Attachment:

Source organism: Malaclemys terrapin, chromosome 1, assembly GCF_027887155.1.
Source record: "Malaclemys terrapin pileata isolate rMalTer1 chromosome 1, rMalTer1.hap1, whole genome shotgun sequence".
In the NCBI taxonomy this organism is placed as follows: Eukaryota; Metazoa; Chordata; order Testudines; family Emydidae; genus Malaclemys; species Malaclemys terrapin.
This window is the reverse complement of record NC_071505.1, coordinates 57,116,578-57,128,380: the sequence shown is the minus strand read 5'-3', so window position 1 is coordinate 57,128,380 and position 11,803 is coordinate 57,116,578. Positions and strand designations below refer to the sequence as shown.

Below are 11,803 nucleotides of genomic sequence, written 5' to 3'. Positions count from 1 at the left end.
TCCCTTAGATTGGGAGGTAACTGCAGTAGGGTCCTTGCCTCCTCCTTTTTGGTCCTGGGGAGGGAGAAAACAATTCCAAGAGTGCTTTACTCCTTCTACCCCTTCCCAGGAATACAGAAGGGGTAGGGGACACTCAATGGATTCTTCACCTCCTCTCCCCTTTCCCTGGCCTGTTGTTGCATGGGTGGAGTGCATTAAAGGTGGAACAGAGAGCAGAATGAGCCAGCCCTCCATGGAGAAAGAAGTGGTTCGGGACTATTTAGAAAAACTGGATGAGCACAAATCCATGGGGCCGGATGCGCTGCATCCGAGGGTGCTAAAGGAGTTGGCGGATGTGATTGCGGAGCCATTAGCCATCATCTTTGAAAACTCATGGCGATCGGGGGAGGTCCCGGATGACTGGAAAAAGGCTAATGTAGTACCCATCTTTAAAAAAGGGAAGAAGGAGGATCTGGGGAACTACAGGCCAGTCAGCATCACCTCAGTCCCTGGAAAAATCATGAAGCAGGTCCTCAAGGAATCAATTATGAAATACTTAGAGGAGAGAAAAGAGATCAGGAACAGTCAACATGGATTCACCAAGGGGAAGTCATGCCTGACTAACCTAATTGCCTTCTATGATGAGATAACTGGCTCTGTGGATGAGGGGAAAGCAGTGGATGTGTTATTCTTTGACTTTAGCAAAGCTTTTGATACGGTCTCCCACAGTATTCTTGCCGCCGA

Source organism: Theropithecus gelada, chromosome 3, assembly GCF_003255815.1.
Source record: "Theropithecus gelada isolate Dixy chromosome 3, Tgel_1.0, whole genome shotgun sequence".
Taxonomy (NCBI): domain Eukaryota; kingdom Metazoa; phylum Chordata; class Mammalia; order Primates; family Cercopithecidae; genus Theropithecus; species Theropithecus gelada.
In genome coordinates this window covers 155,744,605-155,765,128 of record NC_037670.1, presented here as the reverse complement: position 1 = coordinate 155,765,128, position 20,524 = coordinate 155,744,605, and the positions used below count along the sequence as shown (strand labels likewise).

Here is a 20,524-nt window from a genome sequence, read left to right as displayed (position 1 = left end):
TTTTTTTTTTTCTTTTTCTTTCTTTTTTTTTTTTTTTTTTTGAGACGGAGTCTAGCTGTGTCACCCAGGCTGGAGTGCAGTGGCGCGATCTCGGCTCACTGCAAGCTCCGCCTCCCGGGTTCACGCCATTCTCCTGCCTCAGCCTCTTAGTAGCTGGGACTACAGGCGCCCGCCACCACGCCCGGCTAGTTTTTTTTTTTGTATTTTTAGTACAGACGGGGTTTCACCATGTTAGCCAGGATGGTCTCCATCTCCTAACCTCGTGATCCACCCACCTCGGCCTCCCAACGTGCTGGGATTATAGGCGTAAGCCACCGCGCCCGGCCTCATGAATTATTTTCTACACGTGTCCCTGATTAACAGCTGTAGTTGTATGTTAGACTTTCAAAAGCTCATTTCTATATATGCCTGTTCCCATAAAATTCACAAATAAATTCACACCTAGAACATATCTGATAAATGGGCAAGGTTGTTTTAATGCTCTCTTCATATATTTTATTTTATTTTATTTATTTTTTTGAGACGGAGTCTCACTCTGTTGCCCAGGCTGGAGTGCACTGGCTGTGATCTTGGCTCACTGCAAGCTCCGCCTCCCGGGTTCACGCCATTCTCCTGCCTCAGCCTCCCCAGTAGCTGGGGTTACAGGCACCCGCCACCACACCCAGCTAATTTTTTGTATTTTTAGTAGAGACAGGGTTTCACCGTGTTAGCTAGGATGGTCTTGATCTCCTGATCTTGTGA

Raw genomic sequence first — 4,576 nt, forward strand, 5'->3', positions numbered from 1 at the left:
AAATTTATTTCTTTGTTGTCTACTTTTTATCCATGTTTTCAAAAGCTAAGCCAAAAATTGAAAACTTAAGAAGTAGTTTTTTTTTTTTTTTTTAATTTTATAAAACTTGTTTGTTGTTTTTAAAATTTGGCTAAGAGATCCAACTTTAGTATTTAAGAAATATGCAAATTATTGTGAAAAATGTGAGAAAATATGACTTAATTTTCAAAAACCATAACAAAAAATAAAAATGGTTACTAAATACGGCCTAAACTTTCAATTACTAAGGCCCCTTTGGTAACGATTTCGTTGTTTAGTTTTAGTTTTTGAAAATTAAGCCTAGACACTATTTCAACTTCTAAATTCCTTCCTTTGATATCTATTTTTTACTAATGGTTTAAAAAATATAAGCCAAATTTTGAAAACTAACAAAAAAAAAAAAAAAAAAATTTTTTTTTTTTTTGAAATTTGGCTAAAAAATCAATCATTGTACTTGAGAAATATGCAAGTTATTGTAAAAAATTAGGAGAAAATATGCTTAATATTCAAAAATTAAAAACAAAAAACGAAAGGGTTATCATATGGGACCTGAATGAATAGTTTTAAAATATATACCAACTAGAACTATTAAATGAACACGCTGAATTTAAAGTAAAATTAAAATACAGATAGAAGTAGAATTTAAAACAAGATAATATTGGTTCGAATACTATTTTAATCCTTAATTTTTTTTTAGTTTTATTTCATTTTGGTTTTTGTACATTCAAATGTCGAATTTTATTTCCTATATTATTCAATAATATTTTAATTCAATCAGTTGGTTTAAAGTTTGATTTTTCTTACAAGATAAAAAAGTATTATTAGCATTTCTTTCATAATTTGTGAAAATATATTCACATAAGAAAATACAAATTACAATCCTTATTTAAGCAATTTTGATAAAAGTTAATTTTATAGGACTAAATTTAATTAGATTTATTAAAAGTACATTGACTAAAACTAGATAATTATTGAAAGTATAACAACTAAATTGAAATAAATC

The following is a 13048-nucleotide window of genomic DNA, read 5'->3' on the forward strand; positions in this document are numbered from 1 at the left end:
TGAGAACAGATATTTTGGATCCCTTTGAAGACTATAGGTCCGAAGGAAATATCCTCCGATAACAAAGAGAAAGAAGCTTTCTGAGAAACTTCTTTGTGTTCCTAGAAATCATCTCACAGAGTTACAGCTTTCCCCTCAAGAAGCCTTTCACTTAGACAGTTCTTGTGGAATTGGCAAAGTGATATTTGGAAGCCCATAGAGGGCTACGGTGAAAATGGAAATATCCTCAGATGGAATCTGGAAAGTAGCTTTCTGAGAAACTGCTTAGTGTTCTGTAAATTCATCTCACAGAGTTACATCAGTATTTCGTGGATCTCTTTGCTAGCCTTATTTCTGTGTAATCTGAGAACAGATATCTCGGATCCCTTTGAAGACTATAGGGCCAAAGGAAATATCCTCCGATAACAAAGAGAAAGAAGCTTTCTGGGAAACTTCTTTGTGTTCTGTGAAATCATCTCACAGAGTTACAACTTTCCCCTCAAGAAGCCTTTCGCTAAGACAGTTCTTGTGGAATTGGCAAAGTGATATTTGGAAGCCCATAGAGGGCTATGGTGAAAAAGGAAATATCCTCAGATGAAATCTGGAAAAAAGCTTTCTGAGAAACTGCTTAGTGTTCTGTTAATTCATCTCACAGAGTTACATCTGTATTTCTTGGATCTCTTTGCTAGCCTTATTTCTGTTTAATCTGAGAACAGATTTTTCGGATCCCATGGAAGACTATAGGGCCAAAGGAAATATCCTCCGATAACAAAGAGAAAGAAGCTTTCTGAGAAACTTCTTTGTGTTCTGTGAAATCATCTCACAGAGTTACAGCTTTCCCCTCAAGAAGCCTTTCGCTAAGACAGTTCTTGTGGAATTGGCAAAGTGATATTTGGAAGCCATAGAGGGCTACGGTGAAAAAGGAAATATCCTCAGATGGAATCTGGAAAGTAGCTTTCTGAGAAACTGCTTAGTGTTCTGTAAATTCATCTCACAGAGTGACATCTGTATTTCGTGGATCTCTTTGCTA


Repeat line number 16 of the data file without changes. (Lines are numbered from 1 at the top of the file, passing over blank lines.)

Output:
TGAGAACAGATATTTTGGATCCCTTTGAAGACTATAGGTCCGAAGGAAATATCCTCCGATAACAAAGAGAAAGAAGCTTTCTGAGAAACTTCTTTGTGTTCCTAGAAATCATCTCACAGAGTTACAGCTTTCCCCTCAAGAAGCCTTTCACTTAGACAGTTCTTGTGGAATTGGCAAAGTGATATTTGGAAGCCCATAGAGGGCTACGGTGAAAATGGAAATATCCTCAGATGGAATCTGGAAAGTAGCTTTCTGAGAAACTGCTTAGTGTTCTGTAAATTCATCTCACAGAGTTACATCAGTATTTCGTGGATCTCTTTGCTAGCCTTATTTCTGTGTAATCTGAGAACAGATATCTCGGATCCCTTTGAAGACTATAGGGCCAAAGGAAATATCCTCCGATAACAAAGAGAAAGAAGCTTTCTGGGAAACTTCTTTGTGTTCTGTGAAATCATCTCACAGAGTTACAACTTTCCCCTCAAGAAGCCTTTCGCTAAGACAGTTCTTGTGGAATTGGCAAAGTGATATTTGGAAGCCCATAGAGGGCTATGGTGAAAAAGGAAATATCCTCAGATGAAATCTGGAAAAAAGCTTTCTGAGAAACTGCTTAGTGTTCTGTTAATTCATCTCACAGAGTTACATCTGTATTTCTTGGATCTCTTTGCTAGCCTTATTTCTGTTTAATCTGAGAACAGATTTTTCGGATCCCATGGAAGACTATAGGGCCAAAGGAAATATCCTCCGATAACAAAGAGAAAGAAGCTTTCTGAGAAACTTCTTTGTGTTCTGTGAAATCATCTCACAGAGTTACAGCTTTCCCCTCAAGAAGCCTTTCGCTAAGACAGTTCTTGTGGAATTGGCAAAGTGATATTTGGAAGCCATAGAGGGCTACGGTGAAAAAGGAAATATCCTCAGATGGAATCTGGAAAGTAGCTTTCTGAGAAACTGCTTAGTGTTCTGTAAATTCATCTCACAGAGTGACATCTGTATTTCGTGGATCTCTTTGCTA